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Trick or Treat, Smell My Feet, We Want Something Good to Eat

October 30, 2011
Me as a Panda, Halloween, 1958

Me: Halloween 1958

If the phrase above is familiar to you, you’re probably of an age where your bones creak when you get out of bed in the morning, and your eyesight isn’t quite what it used to be.  Then again, neither is Halloween.

Call me nostalgic or wistful or old fashioned, but I miss the days when Halloween was all about homemade costumes, taffy apples and popcorn balls and fudge, scary-faced pumpkins, and being allowed – for just one night – to go door-to-door in your neighbourhood after dark with your friends, asking for treats. 

Son #1 as Panda, Halloween 1985

Son #1: Halloween 1984 (same costume!)

What happened to the innocent adventure that used to be Halloween?  When did it become a month-long commercialized ‘event’ featuring giant blow-up lawn decorations, light -up pumpkins, kazillions of boxed miniature candy bars and potato chips, and the fear of poisoned (or otherwise sabotaged) treats?

(And as much as I’d like to steer clear of the ‘political-correctness’ side of this special day, I’m more than a tad outraged by the fact that many schools have banned costume-wearing in favour of ‘orange and black’ days because [as outlined in a memo from my own area school board]: “some newcomer students share no background [or] cultural knowledge of ‘trick or treating’, [or] the commercialization of death, sexist demonization of different religious beliefs, etc. as ‘fun’.”  Honestly, I don’t think Halloween has ever been a ‘sexist demonization’ of anything [despite what some historians might suggest, there is no conclusive evidence that Halloween is in any way connected to ancient pagan rituals and human sacrifice; see below], and if ‘newcomers’ to our country don’t want to accept or participate in one of our longest standing cultural traditions, then they should keep their kids home that day!)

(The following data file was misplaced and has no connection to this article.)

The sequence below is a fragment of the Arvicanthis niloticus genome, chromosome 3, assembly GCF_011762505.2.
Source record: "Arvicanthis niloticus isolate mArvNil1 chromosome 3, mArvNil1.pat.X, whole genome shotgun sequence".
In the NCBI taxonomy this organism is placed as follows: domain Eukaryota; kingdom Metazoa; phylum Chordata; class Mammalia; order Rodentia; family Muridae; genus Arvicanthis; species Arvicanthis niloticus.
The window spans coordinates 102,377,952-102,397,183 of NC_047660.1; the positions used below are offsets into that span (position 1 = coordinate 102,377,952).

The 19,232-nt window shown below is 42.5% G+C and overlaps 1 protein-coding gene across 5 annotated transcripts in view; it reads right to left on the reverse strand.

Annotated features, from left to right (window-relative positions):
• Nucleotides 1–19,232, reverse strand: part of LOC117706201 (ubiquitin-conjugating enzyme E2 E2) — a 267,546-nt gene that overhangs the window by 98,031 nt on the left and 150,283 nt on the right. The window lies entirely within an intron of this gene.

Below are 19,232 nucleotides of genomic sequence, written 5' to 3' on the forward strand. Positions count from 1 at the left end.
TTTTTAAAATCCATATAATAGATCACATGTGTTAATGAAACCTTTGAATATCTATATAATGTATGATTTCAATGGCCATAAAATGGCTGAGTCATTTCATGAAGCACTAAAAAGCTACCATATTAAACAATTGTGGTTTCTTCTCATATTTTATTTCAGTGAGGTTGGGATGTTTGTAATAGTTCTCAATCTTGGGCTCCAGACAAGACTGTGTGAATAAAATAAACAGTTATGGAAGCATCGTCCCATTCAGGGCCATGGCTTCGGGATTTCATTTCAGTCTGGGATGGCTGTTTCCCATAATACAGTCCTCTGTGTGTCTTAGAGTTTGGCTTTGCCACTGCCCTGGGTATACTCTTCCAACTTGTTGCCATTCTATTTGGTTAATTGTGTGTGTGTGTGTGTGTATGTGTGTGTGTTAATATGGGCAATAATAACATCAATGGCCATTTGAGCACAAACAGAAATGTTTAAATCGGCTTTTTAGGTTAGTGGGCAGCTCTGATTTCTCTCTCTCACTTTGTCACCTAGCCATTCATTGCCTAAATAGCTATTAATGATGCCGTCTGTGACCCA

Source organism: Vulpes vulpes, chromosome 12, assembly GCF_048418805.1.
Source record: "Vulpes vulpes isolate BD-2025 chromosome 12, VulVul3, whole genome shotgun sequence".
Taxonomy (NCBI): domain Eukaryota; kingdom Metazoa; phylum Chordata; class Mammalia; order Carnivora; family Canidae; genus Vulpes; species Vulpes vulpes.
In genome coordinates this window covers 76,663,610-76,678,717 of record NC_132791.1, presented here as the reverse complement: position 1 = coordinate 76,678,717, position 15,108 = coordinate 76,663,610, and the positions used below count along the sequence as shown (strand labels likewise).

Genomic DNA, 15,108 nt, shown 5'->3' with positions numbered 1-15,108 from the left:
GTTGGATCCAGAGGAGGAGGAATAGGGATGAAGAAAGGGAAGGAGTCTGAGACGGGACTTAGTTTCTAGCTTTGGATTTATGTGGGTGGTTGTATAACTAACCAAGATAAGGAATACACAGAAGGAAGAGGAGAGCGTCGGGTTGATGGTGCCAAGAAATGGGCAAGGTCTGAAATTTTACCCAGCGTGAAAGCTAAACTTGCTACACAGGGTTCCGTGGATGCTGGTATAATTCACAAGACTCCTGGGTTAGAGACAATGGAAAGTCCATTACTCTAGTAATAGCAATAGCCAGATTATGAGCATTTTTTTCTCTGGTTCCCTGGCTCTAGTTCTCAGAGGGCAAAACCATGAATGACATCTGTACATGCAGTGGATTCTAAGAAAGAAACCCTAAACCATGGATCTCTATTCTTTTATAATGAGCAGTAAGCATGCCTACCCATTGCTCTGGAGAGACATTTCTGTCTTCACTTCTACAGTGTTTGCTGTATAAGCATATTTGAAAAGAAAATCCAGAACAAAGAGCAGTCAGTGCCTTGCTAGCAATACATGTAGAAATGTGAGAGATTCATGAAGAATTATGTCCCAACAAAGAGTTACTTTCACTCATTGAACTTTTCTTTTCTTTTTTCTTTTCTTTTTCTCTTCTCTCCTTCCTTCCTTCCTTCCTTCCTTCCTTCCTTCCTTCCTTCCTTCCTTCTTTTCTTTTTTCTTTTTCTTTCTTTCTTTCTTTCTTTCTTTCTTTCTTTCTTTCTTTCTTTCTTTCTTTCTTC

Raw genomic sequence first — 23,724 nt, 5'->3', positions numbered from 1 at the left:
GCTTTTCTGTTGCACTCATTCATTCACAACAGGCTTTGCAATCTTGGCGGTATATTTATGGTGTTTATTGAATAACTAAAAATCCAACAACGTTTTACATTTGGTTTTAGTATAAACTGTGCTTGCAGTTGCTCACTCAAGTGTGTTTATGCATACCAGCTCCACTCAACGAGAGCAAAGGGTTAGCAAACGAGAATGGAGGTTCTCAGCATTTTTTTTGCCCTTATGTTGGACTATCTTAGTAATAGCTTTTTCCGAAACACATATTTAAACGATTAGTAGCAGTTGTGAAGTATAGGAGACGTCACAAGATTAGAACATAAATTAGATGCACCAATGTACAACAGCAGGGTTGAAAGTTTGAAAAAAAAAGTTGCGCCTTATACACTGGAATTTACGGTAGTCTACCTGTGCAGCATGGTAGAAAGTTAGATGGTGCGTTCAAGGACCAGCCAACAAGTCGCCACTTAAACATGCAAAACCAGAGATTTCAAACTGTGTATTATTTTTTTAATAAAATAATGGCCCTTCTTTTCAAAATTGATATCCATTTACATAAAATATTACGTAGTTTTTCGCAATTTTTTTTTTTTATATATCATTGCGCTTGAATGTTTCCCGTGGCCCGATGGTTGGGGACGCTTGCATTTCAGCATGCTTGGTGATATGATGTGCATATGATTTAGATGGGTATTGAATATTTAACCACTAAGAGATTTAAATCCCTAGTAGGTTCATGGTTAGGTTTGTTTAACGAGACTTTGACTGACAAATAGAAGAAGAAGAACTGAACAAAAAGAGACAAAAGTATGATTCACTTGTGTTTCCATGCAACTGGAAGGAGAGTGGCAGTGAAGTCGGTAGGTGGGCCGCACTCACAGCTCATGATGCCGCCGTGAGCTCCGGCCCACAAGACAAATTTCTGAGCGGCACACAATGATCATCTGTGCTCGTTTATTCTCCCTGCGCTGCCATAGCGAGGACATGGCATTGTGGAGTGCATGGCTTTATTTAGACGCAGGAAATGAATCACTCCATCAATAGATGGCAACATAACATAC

Sorry – getting off my soapbox now!

Turnip Lantern

Turnip Lantern

So, you might ask, where did the ‘cultural celebration’ we know as Halloween come from?  The word Halloween is a Scottish adaptation (first cited in the mid 1500s) of ‘All-Hallows-Even(ing)’ – the night before ‘All Hallows (Saints) Day’ (a Christian celebration held on November 1).  During medieval times, the poor would carve turnips into lanterns to light the way as they went from door to door (often dressed in costume), asking for food in return for saying prayers for souls trapped in purgatory (some say the candles that were lit in the turnips represented the lost souls).  The first record of children dressing up (‘guising’) on Halloween (October 31), and going from house to house asking for food (or coins), was in Scotland in 1895. 

Pumpkins and Yard Decor, 1988In the mid-1800s, immigrants to North America began carving pumpkins (which were more readily available, larger, and easier to carve than turnips) as part of their fall harvest celebrations; it wasn’t until much later that they became associated with Halloween.  The first record of children on this side of the Atlantic going ‘guising’ was in Kingston (Ontario) in 1911.  The term ‘trick or treat’ – as applied to Halloween – appeared in print in 1927 (in Blackie, Alberta) and referred to the threat of ‘tricking’ a homeowner (mostly farmers at that time and in that location) if they didn’t hand over a ‘treat’.  The term doesn’t appear to have been popularized in the rest of North America until the mid-1930s.